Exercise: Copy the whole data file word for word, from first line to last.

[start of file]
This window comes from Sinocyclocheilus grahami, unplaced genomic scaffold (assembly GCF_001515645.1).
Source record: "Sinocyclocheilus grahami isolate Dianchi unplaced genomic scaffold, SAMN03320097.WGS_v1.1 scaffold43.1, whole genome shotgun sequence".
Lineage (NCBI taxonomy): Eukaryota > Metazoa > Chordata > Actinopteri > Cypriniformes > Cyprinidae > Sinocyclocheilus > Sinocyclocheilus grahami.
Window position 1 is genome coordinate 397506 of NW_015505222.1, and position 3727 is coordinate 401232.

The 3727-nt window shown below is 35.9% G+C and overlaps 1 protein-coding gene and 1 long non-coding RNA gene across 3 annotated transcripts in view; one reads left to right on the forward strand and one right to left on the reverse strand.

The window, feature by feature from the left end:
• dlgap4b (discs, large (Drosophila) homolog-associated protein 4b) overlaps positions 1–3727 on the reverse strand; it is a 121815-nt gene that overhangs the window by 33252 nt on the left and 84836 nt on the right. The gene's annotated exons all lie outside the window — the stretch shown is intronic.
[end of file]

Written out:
This window comes from Sinocyclocheilus grahami, unplaced genomic scaffold (assembly GCF_001515645.1).
Source record: "Sinocyclocheilus grahami isolate Dianchi unplaced genomic scaffold, SAMN03320097.WGS_v1.1 scaffold43.1, whole genome shotgun sequence".
Lineage (NCBI taxonomy): Eukaryota > Metazoa > Chordata > Actinopteri > Cypriniformes > Cyprinidae > Sinocyclocheilus > Sinocyclocheilus grahami.
Window position 1 is genome coordinate 397506 of NW_015505222.1, and position 3727 is coordinate 401232.

The 3727-nt window shown below is 35.9% G+C and overlaps 1 protein-coding gene and 1 long non-coding RNA gene across 3 annotated transcripts in view; one reads left to right on the forward strand and one right to left on the reverse strand.

The window, feature by feature from the left end:
• dlgap4b (discs, large (Drosophila) homolog-associated protein 4b) overlaps positions 1–3727 on the reverse strand; it is a 121815-nt gene that overhangs the window by 33252 nt on the left and 84836 nt on the right. The gene's annotated exons all lie outside the window — the stretch shown is intronic.